Conservation of the Critically Endangered mangrove finch (Camarhynchus heliobates) in the Galapagos Islands
Once distributed extensively throughout mangroves on the two western islands of Galapagos, following extensive population reductions since the early 1900s, the mangrove finch is now restricted to only 30 hectares on north west Isabela Island (at Playa Tortuga Negra and Caleta Black). The population is estimated at only 100 individuals and there are fewer than 20 breeding pairs. Without conservation intervention, mangrove finch nesting success is extremely low due to high nestling mortality as a result of introduced species.
The main objective of this project is to lead intensive conservation management to reduce extinction risk to the mangrove finch by increasing fledgling success each season, by reducing nestling mortality from introduced Philornis downsi larvae parasitism and introduced rat predation. Concurrently capacity building of Ecuadorians via hands-on training in endangered bird conservation techniques takes place. Additionally the project has a small outreach component to increase awareness of the mangrove finch within the local community of Puerto Villamil (the largest town on Isabela island) where the mangrove finch is presented as a flagship species to highlight the importance of protecting mangrove habitat, such as the Ramsar wetland which surrounds the township.
Fondation Ensemble supported this project in 2016
At that time, there was no viable method to protect nestlings in their natural habitat and eggs and/or small chicks had to be removed from the wild and reared in captivity before being released back into the wild (head-starting). Over four years, this head-starting program successfully released 39 hatchlings that would not have survived otherwise and since then several individuals have been observed in the wild and some have successfully bred – with one hand-reared female having now raised three clutches. However, this technique was logistically and technically challenging and while two seasons had very high captive chick survival, during two seasons this was low. In addition collecting eggs and/or small chicks interrupts the reproductive cycle of the adult birds. As a result the Mangrove Finch Project has been committed to finding a technique to protect nestlings in the wild, enabling them to fledge naturally. During 2017 the field team trialled a new method, developed by collaborators on more common Galapagos finch species, to protect mangrove finch nestlings from parasitism without having to remove them from the nest, this proved to be successful. By carefully injecting an insecticide (permacap) solution into the base of nests the number of Philornis downsi were reduced and chicks fledged. Additional care is given to chicks by removing any parasites found and providing supplementary food. Since 2017 at least 26 chicks have fledged in natural conditions as a result of this and individuals from treated nests have now been observed breeding. These results demonstrate the need to continue with intensive conservation management to increase the mangrove finch population until a large scale viable Philornis downsi control method can be determined (a separate project, CDF’s Philornis Project, is focussed on conducting research into this).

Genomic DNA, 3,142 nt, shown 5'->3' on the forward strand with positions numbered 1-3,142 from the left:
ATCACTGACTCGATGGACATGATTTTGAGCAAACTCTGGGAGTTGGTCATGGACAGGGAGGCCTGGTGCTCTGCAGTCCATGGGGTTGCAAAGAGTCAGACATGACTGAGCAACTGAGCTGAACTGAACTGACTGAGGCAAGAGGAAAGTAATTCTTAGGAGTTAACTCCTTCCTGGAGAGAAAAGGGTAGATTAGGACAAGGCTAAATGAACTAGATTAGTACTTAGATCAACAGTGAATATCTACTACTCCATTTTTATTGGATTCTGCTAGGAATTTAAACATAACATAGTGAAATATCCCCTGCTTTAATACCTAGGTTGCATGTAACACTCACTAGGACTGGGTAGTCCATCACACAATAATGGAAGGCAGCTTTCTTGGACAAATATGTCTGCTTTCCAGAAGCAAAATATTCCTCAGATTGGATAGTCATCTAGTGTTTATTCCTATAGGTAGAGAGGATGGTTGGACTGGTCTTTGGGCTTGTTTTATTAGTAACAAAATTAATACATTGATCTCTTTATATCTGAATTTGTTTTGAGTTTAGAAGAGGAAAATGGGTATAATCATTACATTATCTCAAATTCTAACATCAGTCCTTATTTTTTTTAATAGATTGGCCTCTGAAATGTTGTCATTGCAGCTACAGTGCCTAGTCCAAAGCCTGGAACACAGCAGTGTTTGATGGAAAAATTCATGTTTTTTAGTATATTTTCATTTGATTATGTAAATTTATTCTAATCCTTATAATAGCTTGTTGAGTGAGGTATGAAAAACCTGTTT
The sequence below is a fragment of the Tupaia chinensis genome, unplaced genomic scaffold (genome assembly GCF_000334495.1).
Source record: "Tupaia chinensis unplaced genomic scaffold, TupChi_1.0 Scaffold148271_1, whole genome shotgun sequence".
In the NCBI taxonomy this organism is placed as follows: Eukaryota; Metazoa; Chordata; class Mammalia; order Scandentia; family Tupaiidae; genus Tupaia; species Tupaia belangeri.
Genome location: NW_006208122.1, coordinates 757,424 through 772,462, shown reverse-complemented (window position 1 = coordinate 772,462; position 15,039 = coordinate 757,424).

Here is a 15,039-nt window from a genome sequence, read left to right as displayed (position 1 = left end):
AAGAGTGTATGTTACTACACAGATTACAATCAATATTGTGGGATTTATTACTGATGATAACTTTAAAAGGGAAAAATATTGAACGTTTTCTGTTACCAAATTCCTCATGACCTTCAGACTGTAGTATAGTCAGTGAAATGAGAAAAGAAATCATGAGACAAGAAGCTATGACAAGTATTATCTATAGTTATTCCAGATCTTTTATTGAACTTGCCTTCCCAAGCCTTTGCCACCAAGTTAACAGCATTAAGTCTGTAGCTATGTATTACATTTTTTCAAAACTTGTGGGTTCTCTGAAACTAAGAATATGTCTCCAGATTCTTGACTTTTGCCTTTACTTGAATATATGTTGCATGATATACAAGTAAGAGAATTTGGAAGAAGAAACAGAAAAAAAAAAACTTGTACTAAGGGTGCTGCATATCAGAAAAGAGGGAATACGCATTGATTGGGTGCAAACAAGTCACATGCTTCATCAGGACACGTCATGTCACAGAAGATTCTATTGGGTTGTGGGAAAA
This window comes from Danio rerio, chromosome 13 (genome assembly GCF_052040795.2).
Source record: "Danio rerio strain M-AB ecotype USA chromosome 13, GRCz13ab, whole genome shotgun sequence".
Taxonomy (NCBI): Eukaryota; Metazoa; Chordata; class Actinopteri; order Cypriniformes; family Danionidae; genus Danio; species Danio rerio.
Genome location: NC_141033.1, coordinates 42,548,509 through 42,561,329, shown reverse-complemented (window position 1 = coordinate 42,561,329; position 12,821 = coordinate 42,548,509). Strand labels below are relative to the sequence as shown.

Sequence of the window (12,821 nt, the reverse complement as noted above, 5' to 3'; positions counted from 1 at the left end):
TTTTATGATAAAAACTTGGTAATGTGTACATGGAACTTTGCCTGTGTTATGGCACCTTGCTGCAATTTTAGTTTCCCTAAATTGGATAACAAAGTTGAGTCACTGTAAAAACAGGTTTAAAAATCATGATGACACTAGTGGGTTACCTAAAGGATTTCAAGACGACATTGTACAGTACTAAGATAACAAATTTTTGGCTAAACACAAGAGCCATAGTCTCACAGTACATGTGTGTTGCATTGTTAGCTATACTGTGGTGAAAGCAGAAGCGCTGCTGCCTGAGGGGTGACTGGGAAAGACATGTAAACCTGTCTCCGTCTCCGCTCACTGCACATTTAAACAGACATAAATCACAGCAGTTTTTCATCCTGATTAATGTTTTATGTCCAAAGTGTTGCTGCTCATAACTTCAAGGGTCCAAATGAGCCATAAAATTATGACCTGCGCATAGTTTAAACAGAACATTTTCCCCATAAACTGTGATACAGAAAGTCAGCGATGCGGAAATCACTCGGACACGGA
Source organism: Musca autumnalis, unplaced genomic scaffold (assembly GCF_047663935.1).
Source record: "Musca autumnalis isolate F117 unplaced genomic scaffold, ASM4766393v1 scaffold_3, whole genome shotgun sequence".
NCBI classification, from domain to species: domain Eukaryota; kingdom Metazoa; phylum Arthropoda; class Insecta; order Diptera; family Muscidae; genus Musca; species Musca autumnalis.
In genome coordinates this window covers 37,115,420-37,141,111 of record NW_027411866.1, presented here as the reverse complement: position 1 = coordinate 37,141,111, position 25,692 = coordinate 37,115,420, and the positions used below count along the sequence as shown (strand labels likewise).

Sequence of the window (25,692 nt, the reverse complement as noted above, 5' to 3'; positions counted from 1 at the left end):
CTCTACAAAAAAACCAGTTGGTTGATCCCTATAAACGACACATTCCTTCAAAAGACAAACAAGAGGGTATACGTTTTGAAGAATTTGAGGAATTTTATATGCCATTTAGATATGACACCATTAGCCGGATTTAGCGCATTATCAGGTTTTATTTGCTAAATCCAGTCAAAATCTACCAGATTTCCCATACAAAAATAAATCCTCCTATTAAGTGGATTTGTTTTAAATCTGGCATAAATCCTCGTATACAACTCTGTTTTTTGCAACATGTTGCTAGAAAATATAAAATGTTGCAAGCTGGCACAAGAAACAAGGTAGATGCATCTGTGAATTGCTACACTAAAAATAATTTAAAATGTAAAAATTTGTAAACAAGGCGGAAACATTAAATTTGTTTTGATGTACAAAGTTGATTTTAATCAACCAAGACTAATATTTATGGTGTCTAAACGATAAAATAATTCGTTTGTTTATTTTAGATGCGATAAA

THE FOUNDATION IS SUPPORTING THIS PROJECT ONCE AGAIN IN 2020 WITH A GRANT OF €7000
An intensive two-month field trip will be carried out in early 2021 during which time the field team will focus on increasing mangrove finch breeding success without having to remove any birds from their natural habitat. Mangrove finch nests will be located and treated with permacap solution to reduce the number of Philornis downsi larvae. This method, which will be used for the fourth season, will be compared with results from head-starting. Additionally, to reduce nest predation, introduced rat control will be conducted across all occupied mangrove finch habitat. Data on the mangrove finch population will be collected including habitat and territory occupation, survival (capture/recapture/marking), blood collection for DNA/disease analysis.. Trials will be conducted to see if supplementary food provided to the adult population can assist the species during breeding seasons with dry weather and limited food supply. The localised mangrove forest habitat, on which the mangrove finches depend, will also be studied to help inform future management decisions. Local personnel will be involved in all aspects of these field activities. Finally, public awareness campaigns will continue to be undertaken with school children in the local Isabela Island community.
Current mangrove finch habitat © F. Cunninghame
Climber approaches nest for collection © G. loh
Nest watch © B Wendelin
Mangrove finch eggs in incubator © B. Parks
Recently hatched mangrove finch chick in captivity © B. Parks
Chick being reared in captivity © Juan Carlos Avila
Feeding mangrove finch © Liza Diaz Lalova
Mangrovefinch chicks prior to fledging in captivity © Tui De Roy
Mangrove finches © Juan Manuel García
Hand reared fledglings © B. Parkes
Supplementary feeding post-release © F Cunninghame
Post release © F. Cunninghame
Hand reared fledglings post release forraging © F. Cunninghame
Mangrove finch © Juan Manuel García
Post release mangrove finch radio tracking on lava field © F. Cunninghame